Francis Albert "Frank" Sinatra, (December 12, 1915 – May 14, 1998) was an American singer and film actor. Beginning his musical career in the swing era with Harry James and Tommy Dorsey, Sinatra found unprecedented success as a solo artist from the early to mid-1940s after being signed to Columbia Records in 1943. Being the idol of the "bobby soxers", he released his first album, The Voice of Frank Sinatra in 1946. His professional career had stalled by the 1950s, but it was reborn in 1953 after he won the Academy Award for Best Supporting Actor for his performance in From Here to Eternity.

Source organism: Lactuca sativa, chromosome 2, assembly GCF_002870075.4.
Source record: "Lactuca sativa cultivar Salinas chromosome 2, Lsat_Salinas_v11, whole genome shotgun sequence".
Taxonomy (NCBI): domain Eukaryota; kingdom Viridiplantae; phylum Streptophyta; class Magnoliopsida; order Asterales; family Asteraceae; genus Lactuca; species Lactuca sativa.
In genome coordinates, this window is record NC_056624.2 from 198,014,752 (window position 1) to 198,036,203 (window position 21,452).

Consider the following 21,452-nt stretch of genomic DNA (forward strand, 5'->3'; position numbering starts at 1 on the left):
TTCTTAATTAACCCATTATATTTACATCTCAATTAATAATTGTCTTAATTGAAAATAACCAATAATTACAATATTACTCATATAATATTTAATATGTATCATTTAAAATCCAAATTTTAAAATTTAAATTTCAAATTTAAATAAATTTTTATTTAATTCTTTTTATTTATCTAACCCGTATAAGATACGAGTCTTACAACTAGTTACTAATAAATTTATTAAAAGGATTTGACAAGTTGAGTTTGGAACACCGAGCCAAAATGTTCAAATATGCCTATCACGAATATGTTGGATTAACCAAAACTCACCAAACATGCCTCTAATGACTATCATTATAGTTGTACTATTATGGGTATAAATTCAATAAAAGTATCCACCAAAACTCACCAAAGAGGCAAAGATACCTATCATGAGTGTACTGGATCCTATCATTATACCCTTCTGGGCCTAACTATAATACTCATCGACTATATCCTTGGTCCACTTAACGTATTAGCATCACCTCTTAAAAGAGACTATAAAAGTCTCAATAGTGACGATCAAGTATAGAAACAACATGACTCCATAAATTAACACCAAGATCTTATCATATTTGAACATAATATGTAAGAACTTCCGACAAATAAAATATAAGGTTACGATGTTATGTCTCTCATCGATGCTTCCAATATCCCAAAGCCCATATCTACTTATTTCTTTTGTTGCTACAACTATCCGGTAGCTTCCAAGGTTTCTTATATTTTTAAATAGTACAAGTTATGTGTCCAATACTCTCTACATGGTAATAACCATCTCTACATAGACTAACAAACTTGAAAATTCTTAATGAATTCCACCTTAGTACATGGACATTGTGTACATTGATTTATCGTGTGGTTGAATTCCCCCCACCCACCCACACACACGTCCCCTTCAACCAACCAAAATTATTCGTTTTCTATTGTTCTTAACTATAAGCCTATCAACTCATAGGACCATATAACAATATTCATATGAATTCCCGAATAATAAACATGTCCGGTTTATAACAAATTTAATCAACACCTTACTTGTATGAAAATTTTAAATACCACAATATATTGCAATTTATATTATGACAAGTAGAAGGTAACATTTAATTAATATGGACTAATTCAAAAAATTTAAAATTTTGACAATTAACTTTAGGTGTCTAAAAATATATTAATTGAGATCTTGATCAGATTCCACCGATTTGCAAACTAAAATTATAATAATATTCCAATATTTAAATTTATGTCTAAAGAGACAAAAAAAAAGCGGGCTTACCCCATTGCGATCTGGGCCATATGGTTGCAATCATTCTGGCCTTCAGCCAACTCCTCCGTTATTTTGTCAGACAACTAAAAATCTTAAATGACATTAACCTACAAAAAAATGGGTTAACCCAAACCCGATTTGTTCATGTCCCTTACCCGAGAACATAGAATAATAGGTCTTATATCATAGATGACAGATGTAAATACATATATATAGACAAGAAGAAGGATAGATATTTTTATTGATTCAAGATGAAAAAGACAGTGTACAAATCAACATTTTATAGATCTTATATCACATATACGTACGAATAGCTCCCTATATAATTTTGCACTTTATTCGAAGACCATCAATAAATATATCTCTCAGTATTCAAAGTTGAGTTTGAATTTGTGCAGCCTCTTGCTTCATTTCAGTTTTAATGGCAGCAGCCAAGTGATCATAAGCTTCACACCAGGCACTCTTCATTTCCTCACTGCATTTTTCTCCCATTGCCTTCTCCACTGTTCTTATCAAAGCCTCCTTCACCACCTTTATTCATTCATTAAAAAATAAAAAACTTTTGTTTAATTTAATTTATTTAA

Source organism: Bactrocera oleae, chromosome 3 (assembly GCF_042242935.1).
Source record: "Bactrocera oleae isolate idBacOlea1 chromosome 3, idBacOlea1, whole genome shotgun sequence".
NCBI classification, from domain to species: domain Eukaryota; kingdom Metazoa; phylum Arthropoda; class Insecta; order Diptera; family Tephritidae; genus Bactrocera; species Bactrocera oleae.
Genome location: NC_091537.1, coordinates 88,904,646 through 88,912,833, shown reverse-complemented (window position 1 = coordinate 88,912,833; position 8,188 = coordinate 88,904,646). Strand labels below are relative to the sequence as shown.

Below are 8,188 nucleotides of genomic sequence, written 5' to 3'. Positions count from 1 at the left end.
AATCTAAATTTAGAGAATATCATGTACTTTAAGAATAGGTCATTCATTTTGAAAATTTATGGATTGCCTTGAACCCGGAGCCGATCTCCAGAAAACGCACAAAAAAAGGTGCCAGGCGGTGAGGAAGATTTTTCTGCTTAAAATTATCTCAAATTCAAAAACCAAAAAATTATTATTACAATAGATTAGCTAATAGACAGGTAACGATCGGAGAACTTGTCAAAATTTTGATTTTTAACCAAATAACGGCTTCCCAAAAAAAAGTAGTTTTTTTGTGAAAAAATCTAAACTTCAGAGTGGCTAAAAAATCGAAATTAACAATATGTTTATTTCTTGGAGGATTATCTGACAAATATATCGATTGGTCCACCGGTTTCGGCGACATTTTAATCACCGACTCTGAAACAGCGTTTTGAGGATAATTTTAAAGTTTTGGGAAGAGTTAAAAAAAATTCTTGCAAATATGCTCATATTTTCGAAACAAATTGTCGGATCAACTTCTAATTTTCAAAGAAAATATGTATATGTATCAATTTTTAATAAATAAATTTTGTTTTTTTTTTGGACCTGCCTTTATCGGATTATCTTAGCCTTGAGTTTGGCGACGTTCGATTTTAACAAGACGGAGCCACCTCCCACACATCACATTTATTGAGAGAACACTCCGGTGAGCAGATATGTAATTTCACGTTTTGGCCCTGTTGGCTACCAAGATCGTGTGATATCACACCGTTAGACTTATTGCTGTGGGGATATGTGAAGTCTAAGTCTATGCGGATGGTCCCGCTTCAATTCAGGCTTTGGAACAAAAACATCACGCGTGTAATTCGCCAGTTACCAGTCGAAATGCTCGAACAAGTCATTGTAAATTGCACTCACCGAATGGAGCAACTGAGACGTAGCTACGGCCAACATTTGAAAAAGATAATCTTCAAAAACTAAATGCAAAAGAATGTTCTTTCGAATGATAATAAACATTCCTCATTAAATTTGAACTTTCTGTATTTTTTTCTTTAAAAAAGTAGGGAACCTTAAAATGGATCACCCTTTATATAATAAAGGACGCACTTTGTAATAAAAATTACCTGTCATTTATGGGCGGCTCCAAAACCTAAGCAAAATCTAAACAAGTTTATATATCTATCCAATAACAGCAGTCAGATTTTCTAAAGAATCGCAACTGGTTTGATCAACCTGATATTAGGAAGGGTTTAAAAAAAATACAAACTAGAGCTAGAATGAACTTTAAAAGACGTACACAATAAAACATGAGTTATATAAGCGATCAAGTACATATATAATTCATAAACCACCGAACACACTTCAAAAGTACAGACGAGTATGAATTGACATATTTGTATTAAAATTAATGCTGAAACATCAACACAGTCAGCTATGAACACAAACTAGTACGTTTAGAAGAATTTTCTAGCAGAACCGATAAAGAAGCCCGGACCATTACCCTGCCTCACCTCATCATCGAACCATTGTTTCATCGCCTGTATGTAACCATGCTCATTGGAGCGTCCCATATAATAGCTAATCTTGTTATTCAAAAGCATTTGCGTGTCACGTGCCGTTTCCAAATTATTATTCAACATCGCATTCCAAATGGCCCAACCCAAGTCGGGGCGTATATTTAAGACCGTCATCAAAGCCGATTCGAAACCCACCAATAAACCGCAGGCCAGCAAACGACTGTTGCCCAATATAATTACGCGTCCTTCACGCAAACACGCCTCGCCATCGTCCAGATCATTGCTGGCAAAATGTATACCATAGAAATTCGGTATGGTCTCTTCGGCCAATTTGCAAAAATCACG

He signed with Capitol Records in 1953 and released several critically lauded albums (such as In the Wee Small Hours, Songs for Swingin' Lovers!, Come Fly with Me, Only the Lonely and Nice 'n' Easy). Sinatra left Capitol to found his own record label, Reprise Records in 1961 (finding success with albums such as Ring-a-Ding-Ding!, Sinatra at the Sands and Francis Albert Sinatra & Antonio Carlos Jobim), toured internationally, was a founding member of the Rat Pack and fraternized with celebrities and statesmen, including John F. Kennedy. Sinatra turned 50 in 1965, recorded the retrospective September of My Years, starred in the Emmy-winning television special Frank Sinatra: A Man and His Music, and scored hits with "Strangers in the Night" and "My Way".